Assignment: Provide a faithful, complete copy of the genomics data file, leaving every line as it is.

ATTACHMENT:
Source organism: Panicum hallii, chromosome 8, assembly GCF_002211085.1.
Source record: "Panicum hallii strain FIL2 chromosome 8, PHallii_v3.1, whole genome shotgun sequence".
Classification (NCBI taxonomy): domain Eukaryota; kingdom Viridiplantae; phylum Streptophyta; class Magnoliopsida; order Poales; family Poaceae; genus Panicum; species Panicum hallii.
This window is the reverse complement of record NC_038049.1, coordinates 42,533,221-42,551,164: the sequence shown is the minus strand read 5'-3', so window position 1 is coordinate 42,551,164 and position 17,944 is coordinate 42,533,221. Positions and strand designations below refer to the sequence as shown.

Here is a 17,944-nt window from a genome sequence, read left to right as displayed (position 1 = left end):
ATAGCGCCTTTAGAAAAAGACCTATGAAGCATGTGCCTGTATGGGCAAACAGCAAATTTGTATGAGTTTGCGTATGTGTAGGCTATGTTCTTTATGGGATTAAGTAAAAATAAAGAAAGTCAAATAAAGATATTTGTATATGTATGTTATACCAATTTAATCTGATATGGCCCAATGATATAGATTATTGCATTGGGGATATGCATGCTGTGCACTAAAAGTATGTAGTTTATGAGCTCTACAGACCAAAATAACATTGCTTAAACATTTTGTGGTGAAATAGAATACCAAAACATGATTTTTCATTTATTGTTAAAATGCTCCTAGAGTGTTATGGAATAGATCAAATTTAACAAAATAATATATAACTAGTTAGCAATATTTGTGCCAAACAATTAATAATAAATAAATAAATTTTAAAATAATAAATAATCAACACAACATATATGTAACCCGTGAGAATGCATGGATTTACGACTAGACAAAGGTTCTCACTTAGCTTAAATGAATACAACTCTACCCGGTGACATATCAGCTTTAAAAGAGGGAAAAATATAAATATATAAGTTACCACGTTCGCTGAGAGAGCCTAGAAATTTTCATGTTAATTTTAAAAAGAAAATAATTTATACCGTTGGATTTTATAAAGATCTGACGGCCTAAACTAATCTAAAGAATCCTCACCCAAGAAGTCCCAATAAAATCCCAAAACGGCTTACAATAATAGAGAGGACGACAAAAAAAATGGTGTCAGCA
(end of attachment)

Source organism: Panicum hallii, chromosome 8, assembly GCF_002211085.1.
Source record: "Panicum hallii strain FIL2 chromosome 8, PHallii_v3.1, whole genome shotgun sequence".
Classification (NCBI taxonomy): domain Eukaryota; kingdom Viridiplantae; phylum Streptophyta; class Magnoliopsida; order Poales; family Poaceae; genus Panicum; species Panicum hallii.
This window is the reverse complement of record NC_038049.1, coordinates 42,533,221-42,551,164: the sequence shown is the minus strand read 5'-3', so window position 1 is coordinate 42,551,164 and position 17,944 is coordinate 42,533,221. Positions and strand designations below refer to the sequence as shown.

Here is a 17,944-nt window from a genome sequence, read left to right as displayed (position 1 = left end):
ATAGCGCCTTTAGAAAAAGACCTATGAAGCATGTGCCTGTATGGGCAAACAGCAAATTTGTATGAGTTTGCGTATGTGTAGGCTATGTTCTTTATGGGATTAAGTAAAAATAAAGAAAGTCAAATAAAGATATTTGTATATGTATGTTATACCAATTTAATCTGATATGGCCCAATGATATAGATTATTGCATTGGGGATATGCATGCTGTGCACTAAAAGTATGTAGTTTATGAGCTCTACAGACCAAAATAACATTGCTTAAACATTTTGTGGTGAAATAGAATACCAAAACATGATTTTTCATTTATTGTTAAAATGCTCCTAGAGTGTTATGGAATAGATCAAATTTAACAAAATAATATATAACTAGTTAGCAATATTTGTGCCAAACAATTAATAATAAATAAATAAATTTTAAAATAATAAATAATCAACACAACATATATGTAACCCGTGAGAATGCATGGATTTACGACTAGACAAAGGTTCTCACTTAGCTTAAATGAATACAACTCTACCCGGTGACATATCAGCTTTAAAAGAGGGAAAAATATAAATATATAAGTTACCACGTTCGCTGAGAGAGCCTAGAAATTTTCATGTTAATTTTAAAAAGAAAATAATTTATACCGTTGGATTTTATAAAGATCTGACGGCCTAAACTAATCTAAAGAATCCTCACCCAAGAAGTCCCAATAAAATCCCAAAACGGCTTACAATAATAGAGAGGACGACAAAAAAAATGGTGTCAGCA